Women Playing Men: Cross-Gender Conditions in Shakespeare Performance

Crystal will be exploring female performance in Shakespeare, focusing on female actresses portraying male Shakespearean roles. The study will form her honors thesis in English, and will culminate in a creative project, for which she will stage a number of Shakespearean monologues and scenes using an all-female cast. The question Crystal wishes to explore in both these endeavors is what happens to our understanding of Shakespeares plays in cross-gender conditions? In answering this question she hopes to form a unique way of talking about women playing mena discourse that would bring into dialogue two sometimes incongruous approaches to gender in Shakespeare: literary and performance criticism. Crystal will visit the Globe Theater in London this summer to attend two significant all female performances and will conduct interviews with actors and directors involved in the productions. Their insights will inform her paper, as well as her own directing project.

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Egyptian - American Novel in Progress

Zeina, an English major, will write a novel of literary fiction that narrates the lives of three generations of Egyptian-Americans. It explores social issues such as cultural and gender conflict between old world Egyptian-Muslim values and more modern Western values. Intergenerational conflict is examined within the three generations of this family with the first having immigrated in their fifties, the second in their twenties, and the third being born in the United States. The characters struggle with defining an identity for themselves while straddling the cultural rift. The emotional core of the book centers around family relationships and particularly those of estranged parent-child relations due to differing cultural norms, morals, and taboos.

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Buddhas and Buffer Zones: The Impact of International Preservation and Tourism Development on Bodhgaya, India

Dafna, an Interdisciplinary: Globalization and Development major, will create a body of 50 documentary photographs depicting the impact of tourism and preservation efforts on the town of Bodhgaya, India. Bodhgaya, located in Indias most impoverished state of Bihar, is home to the Mahabodhi Temple, the most recent addition to UNESCOs World Heritage List. The preservation standards decreed by UNESCO require the creation of a buffer zone around the Mahabodhi Temple, which is likely to translate into the displacement of locals who live and work around the site. Contestations over the Mahabodhi Temple have increased dramatically since its inclusion on the World Heritage List, both on economic as well as religious terms. Dafna will travel to Bodhgaya twice: first during the summer tourism off-season, and again at the winter, during the peak-tourism season. The comparative photographs she will produce, accompanied by short narratives from Bodhgayas community, will serve to give the […]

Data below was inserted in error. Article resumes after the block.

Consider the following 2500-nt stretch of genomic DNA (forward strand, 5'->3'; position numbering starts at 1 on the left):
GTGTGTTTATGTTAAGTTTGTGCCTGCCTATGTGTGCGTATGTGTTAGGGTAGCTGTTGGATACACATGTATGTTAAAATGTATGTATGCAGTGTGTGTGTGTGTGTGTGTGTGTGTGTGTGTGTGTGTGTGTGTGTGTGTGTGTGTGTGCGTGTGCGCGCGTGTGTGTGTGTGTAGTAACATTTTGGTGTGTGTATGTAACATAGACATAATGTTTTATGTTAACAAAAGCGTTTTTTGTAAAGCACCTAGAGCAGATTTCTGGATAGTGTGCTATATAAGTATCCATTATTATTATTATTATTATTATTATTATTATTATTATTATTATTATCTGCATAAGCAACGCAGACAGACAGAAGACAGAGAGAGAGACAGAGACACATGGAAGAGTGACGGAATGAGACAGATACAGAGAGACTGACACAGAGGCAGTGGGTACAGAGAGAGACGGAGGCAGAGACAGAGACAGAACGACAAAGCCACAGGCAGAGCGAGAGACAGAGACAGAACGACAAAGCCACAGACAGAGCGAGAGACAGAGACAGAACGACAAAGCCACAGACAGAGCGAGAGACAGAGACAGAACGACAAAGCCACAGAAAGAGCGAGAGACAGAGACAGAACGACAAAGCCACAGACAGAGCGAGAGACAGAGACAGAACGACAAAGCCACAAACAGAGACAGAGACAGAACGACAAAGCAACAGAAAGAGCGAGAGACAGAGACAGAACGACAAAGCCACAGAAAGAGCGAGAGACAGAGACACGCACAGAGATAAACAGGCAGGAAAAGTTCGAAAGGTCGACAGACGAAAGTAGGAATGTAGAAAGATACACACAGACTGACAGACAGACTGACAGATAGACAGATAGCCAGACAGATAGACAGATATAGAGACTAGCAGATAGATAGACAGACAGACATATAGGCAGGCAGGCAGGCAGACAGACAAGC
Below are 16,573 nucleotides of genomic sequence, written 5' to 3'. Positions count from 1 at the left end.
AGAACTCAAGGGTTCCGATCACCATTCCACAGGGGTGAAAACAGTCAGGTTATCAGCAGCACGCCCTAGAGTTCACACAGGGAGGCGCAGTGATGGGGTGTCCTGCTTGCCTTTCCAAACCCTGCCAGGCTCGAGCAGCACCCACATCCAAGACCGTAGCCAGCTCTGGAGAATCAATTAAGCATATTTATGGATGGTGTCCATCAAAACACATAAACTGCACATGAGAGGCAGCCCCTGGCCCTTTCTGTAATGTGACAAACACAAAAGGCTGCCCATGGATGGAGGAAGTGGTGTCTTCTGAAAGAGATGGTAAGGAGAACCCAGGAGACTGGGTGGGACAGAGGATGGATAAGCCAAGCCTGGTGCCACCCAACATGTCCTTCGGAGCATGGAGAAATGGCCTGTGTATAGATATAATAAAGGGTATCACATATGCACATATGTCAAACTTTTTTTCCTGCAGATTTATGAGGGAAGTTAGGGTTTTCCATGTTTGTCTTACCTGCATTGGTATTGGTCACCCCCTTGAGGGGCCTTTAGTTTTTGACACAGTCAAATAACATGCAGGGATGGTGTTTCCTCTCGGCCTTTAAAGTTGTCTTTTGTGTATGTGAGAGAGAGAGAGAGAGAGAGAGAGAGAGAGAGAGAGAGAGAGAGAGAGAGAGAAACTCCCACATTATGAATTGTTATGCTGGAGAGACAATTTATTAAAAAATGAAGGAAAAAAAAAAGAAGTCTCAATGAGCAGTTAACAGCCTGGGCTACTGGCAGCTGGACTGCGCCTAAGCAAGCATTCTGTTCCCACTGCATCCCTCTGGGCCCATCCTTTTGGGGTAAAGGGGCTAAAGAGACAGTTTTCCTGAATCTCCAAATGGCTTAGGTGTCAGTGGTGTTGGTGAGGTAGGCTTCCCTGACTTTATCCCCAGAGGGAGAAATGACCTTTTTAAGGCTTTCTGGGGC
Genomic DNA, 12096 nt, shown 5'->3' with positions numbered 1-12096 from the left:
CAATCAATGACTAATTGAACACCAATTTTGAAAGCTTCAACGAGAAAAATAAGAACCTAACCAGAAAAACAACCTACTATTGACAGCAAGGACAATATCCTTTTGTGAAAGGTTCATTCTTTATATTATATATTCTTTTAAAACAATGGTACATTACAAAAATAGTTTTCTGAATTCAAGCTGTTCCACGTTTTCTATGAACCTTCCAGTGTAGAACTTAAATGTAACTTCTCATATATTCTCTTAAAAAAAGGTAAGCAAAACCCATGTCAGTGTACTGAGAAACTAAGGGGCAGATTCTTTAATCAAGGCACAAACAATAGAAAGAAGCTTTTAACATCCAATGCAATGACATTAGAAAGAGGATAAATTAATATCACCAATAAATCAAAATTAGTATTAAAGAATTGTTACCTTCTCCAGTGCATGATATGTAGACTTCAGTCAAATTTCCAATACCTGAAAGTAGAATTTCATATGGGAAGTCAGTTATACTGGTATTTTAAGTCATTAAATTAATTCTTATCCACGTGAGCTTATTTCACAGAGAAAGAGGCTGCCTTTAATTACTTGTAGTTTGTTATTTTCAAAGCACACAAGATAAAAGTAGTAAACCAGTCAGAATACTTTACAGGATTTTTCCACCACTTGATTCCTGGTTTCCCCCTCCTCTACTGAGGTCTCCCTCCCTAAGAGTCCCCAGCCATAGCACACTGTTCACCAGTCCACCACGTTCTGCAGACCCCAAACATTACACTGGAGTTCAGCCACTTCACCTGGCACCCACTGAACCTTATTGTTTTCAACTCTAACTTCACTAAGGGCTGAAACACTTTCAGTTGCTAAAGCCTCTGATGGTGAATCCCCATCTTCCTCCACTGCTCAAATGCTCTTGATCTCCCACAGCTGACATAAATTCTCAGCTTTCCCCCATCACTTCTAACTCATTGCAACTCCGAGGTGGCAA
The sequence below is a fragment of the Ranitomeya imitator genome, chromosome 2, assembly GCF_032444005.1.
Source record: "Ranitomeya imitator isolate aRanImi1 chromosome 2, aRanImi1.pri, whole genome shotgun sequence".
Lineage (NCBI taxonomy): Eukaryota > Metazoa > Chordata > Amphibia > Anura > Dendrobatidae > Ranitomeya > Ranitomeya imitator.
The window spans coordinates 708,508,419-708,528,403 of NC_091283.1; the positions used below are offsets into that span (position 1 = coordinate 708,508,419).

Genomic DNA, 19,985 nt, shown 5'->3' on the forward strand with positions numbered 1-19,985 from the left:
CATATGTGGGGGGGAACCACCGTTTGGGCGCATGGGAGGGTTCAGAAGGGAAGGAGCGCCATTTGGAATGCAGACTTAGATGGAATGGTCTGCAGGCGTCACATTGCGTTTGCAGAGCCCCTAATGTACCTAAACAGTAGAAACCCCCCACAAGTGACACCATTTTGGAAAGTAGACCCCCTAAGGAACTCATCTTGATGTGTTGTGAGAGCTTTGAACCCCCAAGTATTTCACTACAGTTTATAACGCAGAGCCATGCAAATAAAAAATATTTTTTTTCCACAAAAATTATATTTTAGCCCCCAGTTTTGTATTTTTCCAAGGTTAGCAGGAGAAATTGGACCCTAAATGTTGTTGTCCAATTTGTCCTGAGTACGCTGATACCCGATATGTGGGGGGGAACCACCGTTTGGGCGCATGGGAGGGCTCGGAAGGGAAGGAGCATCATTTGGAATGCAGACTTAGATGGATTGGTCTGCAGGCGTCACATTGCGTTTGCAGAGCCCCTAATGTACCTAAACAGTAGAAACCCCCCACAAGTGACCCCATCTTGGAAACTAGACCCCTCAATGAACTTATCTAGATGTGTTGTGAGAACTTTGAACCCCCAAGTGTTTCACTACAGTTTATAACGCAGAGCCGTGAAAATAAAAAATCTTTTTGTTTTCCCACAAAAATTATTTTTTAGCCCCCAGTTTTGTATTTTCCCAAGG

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Poisoned Clouds: Dealing with Pesticide Drift in Californias Agricultural Communities

An Individual Major in Environmental Policy and Investigative Reporting, Jason intends to conduct research on a July 8, 2002, pesticide-poisoning incident in Arvin, California. In the incident, over 250 people were allegedly poisoned by a known carcinogenic pesticide. Focusing on issues of accountability and government response, Jason will use Arvin as a case study to be compared with a 1999 poisoning incident involving over 400 people in Earlimart, California. To place these case studies within the bigger picture of Californias pesticide incidents, he intends to draw upon statewide databases that describe pesticide use and reported poisonings throughout the state. His project will constitute a senior thesis for his major and will also form the basis for a first-person investigative report fit for publication.

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Linguistic Atlas of River Yurok

Alysoun will identify previously undescribed linguistic variation in Yurok, an endangered native language of northwestern California. There are two major Yurok dialect areas, and her aim is to map local variation within one of those: the area along the Klamath River from the coast upriver to Weitchpec, California. Alysoun will use archival and field research to gather linguistic, geographical and population data, which she will then synthesize to create a linguistic atlas. This work will make both an academic contribution (in the context of the Yurok Language Project, a full scale language description and revitalization effort currently underway in the Linguistics department here at Berkeley) and a community contribution, giving the Yurok people access to previously unavailable information about their linguistic history.

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